CATCH A TIGER BY THE TAILPIPE: President Obama will direct the EPA today to reconsider granting California and 13 other states the right to impose stricter limitations on auto emissions, many papers are reporting. In late 2007 President Bush denied the states' efforts to break from federal regulations, and Gov. Arnold Schwarzenegger's recent letter to Obama showed how differently the new president was expected to view the situation. Obama has called for increasing average fuel-economy standards to 40 mpg; emissions from personal vehicles make up about 25 percent of U.S. greenhouse-gas emissions. (Sources: The Los Angeles Times, The New York Times, The Washington Post, The Detroit Free PressReuters)

OUTSIDE THE BIG BOX: Wal-Mart, once seen as an embodiment of capitalism at its worst, has weathered a public-relations storm since 2005 and emerged leaner and smarter. And, as the NY Times reports, the big-box retailer is now democratizing (i.e., cheapening) environmental sustainability just as it made its fortune democratizing unsustainable consumption. One of just two companies in the Dow Jones industrial average whose share price rose last year, Wal-Mart's massive size has forced major suppliers like G.E. and Procter & Gamble to follow its green lead. (Source: NY Times)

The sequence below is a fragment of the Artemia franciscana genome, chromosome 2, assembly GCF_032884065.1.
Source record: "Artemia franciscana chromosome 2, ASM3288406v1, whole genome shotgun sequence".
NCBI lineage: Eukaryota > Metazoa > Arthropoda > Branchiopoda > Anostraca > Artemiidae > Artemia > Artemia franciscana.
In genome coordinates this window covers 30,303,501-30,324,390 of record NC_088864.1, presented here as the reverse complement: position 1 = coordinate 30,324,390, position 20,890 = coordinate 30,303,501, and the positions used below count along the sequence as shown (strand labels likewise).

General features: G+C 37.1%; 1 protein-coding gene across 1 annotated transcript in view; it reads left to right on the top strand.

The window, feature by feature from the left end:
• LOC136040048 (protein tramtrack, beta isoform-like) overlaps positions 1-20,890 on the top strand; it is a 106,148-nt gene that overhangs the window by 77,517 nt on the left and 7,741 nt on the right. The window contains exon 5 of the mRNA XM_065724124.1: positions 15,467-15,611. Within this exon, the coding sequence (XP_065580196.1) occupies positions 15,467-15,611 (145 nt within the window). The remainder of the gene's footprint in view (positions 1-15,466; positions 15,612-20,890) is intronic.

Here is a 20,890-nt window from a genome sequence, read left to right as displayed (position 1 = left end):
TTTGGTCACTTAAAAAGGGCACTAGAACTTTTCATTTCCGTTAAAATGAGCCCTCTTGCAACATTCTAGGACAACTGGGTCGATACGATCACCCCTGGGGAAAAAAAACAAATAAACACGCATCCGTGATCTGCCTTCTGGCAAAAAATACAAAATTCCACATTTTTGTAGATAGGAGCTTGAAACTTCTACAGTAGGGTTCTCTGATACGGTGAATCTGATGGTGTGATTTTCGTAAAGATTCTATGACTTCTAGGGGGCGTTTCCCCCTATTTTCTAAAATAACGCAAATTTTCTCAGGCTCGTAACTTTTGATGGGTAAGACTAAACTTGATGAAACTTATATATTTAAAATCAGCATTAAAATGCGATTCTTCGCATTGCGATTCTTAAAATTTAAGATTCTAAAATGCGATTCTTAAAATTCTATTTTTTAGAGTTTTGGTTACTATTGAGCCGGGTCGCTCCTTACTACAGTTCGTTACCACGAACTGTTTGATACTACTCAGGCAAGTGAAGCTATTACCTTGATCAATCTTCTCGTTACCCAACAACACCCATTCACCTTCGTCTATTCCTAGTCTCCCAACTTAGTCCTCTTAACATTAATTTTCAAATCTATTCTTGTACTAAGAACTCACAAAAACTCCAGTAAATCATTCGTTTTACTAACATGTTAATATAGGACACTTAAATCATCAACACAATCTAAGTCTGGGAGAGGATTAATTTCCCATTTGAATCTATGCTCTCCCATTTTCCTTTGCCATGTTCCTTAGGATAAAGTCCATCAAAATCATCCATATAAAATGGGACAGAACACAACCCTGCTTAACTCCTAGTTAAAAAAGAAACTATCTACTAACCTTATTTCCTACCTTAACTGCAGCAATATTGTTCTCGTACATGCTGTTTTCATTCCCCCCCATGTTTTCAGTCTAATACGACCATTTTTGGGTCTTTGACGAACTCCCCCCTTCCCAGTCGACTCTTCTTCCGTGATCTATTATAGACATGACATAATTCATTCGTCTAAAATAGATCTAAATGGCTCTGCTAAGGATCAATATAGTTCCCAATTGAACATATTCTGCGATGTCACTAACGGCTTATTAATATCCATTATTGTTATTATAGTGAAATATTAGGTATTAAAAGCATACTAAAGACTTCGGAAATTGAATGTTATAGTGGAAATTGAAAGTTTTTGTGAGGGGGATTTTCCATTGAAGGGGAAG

HOME IMPROVEMENT: The industry that spent the last decade gorging on McMansions is now training itself to eat from the real-estate Dollar Menu, as a new class of first-time home buyers is fueling demand for smaller, energy-efficient houses, The Washington Post reports. Just between July and September 2008, the average size of a home under construction fell 7.3 percent, and giants such as Beazer Homes have shrunk the size of homes they're building. (Sources: The Christian Science MonitorWaPo)

ZONE DEFENSE: Once global warming heats seas near the tipping point of the depleted oxygen that leads to "dead zones," the downward spiral would take millennia to reverse, scientists warn in a new study published Sunday. Such a process won't fully begin for a few more generations, but once it does — even if we stop all carbon dioxide emissions — it would take several hundred years for the oceans to begin cooling down again. Meanwhile, vast swaths of sea would be devoid of fish and other marine life. In the worst-case scenario, the devastation from dead zones would peak in about 2,000 years. (Source: Agence France-Presse)

UNDERGROUND ECONOMY: The NY Times' Green Inc. blog reports this morning about the growing trend of growing your own food, a hobby fertilized by rising food prices and increased awareness that food shipped long distances is bad for the climate and the wallet. A practice often mocked or seen as eccentric just a couple decades ago has wedged its way into the mainstream in the U.K. as well as the U.S. For tips from MNN's Vanessa Vadim on making a profit from produce, click here. (Source: NY Times)

Russell McLendon

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